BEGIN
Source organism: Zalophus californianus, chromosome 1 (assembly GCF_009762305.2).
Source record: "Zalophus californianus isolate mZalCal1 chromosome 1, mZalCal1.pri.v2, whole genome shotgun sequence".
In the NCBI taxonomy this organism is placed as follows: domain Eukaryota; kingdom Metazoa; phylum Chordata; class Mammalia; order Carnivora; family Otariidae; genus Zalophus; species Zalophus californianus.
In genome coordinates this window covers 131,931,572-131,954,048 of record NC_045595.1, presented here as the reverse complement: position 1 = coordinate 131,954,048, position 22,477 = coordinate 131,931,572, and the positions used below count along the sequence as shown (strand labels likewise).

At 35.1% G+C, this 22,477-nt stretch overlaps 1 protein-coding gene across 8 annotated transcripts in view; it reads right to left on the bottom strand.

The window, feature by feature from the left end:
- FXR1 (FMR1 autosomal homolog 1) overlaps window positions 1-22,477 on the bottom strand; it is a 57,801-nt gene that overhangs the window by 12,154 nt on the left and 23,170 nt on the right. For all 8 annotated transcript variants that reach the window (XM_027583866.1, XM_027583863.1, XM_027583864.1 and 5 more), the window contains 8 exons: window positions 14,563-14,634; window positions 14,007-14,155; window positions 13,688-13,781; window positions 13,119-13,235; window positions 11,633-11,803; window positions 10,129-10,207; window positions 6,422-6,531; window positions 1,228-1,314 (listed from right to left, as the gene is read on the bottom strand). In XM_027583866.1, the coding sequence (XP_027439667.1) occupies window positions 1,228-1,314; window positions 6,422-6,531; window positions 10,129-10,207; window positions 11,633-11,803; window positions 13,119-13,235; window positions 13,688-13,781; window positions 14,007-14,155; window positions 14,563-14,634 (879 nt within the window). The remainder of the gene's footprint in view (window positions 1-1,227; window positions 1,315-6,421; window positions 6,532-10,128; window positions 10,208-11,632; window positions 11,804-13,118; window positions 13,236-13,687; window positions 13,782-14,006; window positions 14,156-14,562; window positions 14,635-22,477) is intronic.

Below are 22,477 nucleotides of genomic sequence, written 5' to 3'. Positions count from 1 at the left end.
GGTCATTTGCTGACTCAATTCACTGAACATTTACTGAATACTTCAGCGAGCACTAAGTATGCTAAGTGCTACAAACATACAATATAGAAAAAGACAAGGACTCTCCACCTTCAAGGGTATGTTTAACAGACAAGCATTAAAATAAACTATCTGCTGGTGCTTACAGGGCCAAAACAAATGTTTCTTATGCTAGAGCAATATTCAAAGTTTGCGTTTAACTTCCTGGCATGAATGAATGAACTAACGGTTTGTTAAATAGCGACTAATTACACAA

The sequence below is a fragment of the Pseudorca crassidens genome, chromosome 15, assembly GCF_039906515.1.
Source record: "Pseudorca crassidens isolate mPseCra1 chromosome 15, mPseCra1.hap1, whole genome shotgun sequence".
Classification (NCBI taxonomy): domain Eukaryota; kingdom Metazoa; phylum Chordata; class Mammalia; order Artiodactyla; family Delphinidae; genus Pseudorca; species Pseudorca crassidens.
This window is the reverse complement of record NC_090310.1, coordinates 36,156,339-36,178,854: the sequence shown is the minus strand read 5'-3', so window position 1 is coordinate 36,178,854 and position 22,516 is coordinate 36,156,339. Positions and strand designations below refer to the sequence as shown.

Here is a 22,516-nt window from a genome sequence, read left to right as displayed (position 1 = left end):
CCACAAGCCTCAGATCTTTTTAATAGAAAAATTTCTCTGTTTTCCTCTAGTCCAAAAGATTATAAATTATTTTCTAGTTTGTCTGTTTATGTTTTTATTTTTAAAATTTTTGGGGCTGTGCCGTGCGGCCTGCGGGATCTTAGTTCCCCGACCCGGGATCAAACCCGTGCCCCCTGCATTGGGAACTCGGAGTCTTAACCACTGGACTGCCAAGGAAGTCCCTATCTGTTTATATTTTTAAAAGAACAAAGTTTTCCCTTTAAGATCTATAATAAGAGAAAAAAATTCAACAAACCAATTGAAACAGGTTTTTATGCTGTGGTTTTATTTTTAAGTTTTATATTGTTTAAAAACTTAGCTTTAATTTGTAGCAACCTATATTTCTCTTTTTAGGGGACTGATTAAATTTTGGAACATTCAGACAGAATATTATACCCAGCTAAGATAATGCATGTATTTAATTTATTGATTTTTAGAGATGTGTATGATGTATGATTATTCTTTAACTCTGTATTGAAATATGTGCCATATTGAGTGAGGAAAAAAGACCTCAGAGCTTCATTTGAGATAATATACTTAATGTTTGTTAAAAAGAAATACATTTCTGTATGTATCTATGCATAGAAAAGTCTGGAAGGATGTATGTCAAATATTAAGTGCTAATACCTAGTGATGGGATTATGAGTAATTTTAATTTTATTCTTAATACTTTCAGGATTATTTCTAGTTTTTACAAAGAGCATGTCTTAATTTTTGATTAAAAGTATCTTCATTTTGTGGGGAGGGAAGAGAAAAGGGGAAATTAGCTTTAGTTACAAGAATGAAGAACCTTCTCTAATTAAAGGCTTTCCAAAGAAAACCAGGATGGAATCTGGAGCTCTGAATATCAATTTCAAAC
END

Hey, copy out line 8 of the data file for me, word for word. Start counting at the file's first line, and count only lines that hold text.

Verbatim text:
Below are 22,477 nucleotides of genomic sequence, written 5' to 3'. Positions count from 1 at the left end.